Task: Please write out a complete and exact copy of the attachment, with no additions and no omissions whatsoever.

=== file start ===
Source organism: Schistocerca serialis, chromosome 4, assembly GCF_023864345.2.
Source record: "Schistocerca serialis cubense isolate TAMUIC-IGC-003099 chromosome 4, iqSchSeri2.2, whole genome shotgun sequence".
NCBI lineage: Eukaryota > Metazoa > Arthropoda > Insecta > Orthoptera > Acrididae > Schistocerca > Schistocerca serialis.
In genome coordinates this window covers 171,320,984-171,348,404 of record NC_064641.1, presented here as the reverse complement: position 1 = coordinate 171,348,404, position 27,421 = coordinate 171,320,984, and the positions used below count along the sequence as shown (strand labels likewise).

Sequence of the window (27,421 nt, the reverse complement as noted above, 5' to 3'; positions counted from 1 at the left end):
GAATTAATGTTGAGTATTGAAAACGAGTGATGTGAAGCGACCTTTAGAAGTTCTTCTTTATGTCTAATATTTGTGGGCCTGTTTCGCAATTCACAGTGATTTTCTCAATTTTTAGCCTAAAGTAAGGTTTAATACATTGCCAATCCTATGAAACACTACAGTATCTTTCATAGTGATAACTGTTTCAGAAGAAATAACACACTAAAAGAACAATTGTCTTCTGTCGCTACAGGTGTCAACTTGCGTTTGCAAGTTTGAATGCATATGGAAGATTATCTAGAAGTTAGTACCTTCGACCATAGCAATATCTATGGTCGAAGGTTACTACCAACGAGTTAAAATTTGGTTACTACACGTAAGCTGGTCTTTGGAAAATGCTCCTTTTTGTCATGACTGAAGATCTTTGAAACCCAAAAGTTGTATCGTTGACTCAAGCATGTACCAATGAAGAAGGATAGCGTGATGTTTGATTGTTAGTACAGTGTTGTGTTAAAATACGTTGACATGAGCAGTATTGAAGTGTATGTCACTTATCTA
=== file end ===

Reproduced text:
Source organism: Schistocerca serialis, chromosome 4, assembly GCF_023864345.2.
Source record: "Schistocerca serialis cubense isolate TAMUIC-IGC-003099 chromosome 4, iqSchSeri2.2, whole genome shotgun sequence".
NCBI lineage: Eukaryota > Metazoa > Arthropoda > Insecta > Orthoptera > Acrididae > Schistocerca > Schistocerca serialis.
In genome coordinates this window covers 171,320,984-171,348,404 of record NC_064641.1, presented here as the reverse complement: position 1 = coordinate 171,348,404, position 27,421 = coordinate 171,320,984, and the positions used below count along the sequence as shown (strand labels likewise).

Sequence of the window (27,421 nt, the reverse complement as noted above, 5' to 3'; positions counted from 1 at the left end):
GAATTAATGTTGAGTATTGAAAACGAGTGATGTGAAGCGACCTTTAGAAGTTCTTCTTTATGTCTAATATTTGTGGGCCTGTTTCGCAATTCACAGTGATTTTCTCAATTTTTAGCCTAAAGTAAGGTTTAATACATTGCCAATCCTATGAAACACTACAGTATCTTTCATAGTGATAACTGTTTCAGAAGAAATAACACACTAAAAGAACAATTGTCTTCTGTCGCTACAGGTGTCAACTTGCGTTTGCAAGTTTGAATGCATATGGAAGATTATCTAGAAGTTAGTACCTTCGACCATAGCAATATCTATGGTCGAAGGTTACTACCAACGAGTTAAAATTTGGTTACTACACGTAAGCTGGTCTTTGGAAAATGCTCCTTTTTGTCATGACTGAAGATCTTTGAAACCCAAAAGTTGTATCGTTGACTCAAGCATGTACCAATGAAGAAGGATAGCGTGATGTTTGATTGTTAGTACAGTGTTGTGTTAAAATACGTTGACATGAGCAGTATTGAAGTGTATGTCACTTATCTA